With Web 2.0, the information highway seems something more akin to a mashup of a 60’s lovefest, 90’s speed dating and postmodern wordplay on crack: share some love, a witty insight and quickly move on to the next interesting community. Repeat. Alot. Using Twitter. Hey, anybody headed to San Francisco? Scratch that – Palo Alto?
It isn’t surprising to me that the business leaders from the Woodstock generation love the idea of social media. Nor is it a surprise to me that Gen Y’ers are all into community. Generational theory (ala Strauss & Howe) would point to the young generation as the next Civics. They’re ALL into community. (Our President gets that and they get that he gets it. He texted us and tweeted us and wooed us into his “love the hard times TOGETHER community”.) So, great. We’re all on the same “Social Media Is Cool” page. Now what?
This is a key question for the leaders in the social media space – those attending the Social Media Academy, those crafting oh-so-new social media plans within companies, and those already peering over the next bleeding social media edge. Leaders determine our direction and impact our sustainability. Leaders do more than flirt, or wink and dash. They know that in social media, as in any love relationship (yes, I’m sticking to my analogy), a community will only last as long as there is trust. As noted in a previous tweet, Robert Putnam (social capital scholar) tells us that no amount of hierarchical discipline or power can substitute for mutual trust in a community. But how do trust-and in turn social media communities–get created with so much information philandering amongst its community members?
Here’s what I know: we learn from MODELING. We watch our parents our friends or coworkers and we “learn” by watching what they do, much more so than what they TELL us to do. Yep, the old adage is true – we do what you do and NOT what you say. That said, Social Media Leaders must be the modelers of trust building.
Recognize that there are quantifiably astounding numbers of NEW folks joining the social media playground everyday. Like the new kids on the block they don’t necessarily know the rules, nor would they necessarily agree to them if they did. Still, a community must have boundaries to survive and the boundaries are shaped and sustained by trusted leaders.
If you are going to lead a community – commit to it. Build deep roots. Love it like it’s the only one. If you are going to build and lead a community, don’t set it up, post a few blog entries, tweet it up and then move on to the next community site when you don’t get the critical mass following you were hoping for. Treat it like a company that requires capital (your time, your ideas, your information and network resources). Treat it like a lover that requires long term wooing. Relationships are messy, but consistency and dedication engender Trust.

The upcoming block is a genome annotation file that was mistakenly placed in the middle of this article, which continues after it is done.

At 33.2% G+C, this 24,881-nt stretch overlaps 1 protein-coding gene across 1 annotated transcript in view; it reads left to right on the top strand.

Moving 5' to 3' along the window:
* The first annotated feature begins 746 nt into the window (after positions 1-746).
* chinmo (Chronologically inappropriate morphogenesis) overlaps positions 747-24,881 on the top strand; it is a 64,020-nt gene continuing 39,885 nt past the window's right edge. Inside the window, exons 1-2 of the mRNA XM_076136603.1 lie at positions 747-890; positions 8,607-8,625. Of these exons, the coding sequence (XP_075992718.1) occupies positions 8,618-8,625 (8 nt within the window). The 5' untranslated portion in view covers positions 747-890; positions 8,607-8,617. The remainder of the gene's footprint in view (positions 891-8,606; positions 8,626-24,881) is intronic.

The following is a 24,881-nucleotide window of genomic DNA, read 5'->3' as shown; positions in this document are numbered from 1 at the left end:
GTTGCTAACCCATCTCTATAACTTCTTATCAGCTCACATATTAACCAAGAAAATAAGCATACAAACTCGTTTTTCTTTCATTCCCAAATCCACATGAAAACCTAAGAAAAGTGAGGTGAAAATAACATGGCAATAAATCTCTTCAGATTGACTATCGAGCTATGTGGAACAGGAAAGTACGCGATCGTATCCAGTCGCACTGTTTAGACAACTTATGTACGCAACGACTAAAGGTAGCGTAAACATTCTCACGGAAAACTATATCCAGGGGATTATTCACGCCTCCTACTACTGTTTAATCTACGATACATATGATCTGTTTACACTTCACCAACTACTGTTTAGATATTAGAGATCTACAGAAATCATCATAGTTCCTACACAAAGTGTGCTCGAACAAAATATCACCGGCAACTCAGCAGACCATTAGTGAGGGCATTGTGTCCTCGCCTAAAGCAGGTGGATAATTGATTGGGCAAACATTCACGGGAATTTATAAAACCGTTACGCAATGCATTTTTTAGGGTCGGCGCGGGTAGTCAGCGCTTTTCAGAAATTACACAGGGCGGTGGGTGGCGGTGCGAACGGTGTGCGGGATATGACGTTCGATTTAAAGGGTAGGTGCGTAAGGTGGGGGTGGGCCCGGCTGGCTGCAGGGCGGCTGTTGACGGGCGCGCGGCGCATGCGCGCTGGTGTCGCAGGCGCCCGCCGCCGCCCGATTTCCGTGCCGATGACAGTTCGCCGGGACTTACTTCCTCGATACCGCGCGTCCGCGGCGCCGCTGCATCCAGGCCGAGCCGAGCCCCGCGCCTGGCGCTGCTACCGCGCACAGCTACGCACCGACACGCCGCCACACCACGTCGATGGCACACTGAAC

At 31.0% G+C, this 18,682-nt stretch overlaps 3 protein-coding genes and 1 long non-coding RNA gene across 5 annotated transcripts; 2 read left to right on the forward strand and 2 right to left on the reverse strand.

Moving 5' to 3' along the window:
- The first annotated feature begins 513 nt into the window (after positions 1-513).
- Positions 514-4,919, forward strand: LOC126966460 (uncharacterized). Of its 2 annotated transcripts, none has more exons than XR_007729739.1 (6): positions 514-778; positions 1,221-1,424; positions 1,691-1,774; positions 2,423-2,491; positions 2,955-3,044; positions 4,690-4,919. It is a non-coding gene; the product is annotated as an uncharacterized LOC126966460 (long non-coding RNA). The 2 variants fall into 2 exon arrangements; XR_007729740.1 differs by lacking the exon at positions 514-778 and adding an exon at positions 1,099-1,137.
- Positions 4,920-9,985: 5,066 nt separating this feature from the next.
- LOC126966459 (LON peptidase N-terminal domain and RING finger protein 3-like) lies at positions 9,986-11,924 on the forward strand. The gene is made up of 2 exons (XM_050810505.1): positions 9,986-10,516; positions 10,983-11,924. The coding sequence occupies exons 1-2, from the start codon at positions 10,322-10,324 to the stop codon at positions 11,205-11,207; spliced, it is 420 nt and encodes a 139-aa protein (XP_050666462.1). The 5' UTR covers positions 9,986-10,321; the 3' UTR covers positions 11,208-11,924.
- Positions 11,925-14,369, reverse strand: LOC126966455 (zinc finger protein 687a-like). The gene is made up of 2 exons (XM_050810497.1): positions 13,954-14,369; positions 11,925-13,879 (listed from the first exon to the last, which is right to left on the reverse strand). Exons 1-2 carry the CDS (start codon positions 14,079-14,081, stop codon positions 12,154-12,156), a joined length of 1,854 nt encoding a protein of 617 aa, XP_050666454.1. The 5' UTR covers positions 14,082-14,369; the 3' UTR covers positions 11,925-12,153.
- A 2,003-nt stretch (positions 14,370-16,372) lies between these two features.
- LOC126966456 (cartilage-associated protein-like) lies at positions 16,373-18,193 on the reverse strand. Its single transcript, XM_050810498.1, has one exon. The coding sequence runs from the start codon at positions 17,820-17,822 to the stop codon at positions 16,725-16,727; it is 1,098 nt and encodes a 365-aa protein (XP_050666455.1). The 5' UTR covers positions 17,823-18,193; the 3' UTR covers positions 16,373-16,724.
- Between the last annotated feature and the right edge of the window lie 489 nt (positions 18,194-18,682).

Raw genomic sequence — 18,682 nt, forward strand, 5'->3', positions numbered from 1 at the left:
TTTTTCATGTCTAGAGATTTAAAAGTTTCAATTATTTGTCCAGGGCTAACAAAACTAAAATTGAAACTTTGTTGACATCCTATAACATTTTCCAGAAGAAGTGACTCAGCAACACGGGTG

That said, if you are a leader in one community and a participant in another – be consistent in your behavior. If you choose to be a participant in another community, commit to it the same way you are to the community you lead. Be a good citizen and actively participate. Help clean up around the neighborhood and pitch in with good ideas and information. Reach out to others to help sustain the community. Use your network resources for the good of all.
Like most things that are new and amorphous, their boundaries tend to expand before they contract and take their organized shape. Social media is going to be messy in this first iteration. Still, humans are programmed toward organization so eventually there will be order. The kind of order, the way communities and social capital in those communities get organized-well, that depends largely on the direction and modeling of leaders that lead them and the like minded citizens that participate. If you’re a philandering, half committed or fickle leader, you’ll attract those kinds of community citizens-and your community will die because no one will trust in its sustainability. If you’re committed and dedicated to a community as a leader, bring your best to the table and you’ll get people who respect your efforts and they will follow, help you build and help the community succeed.
Bottom Line: Unlike the Woodstock of the 60’s, Social Media is here to stay-in what form is going to be determined by the social media leaders like you. Do us proud.
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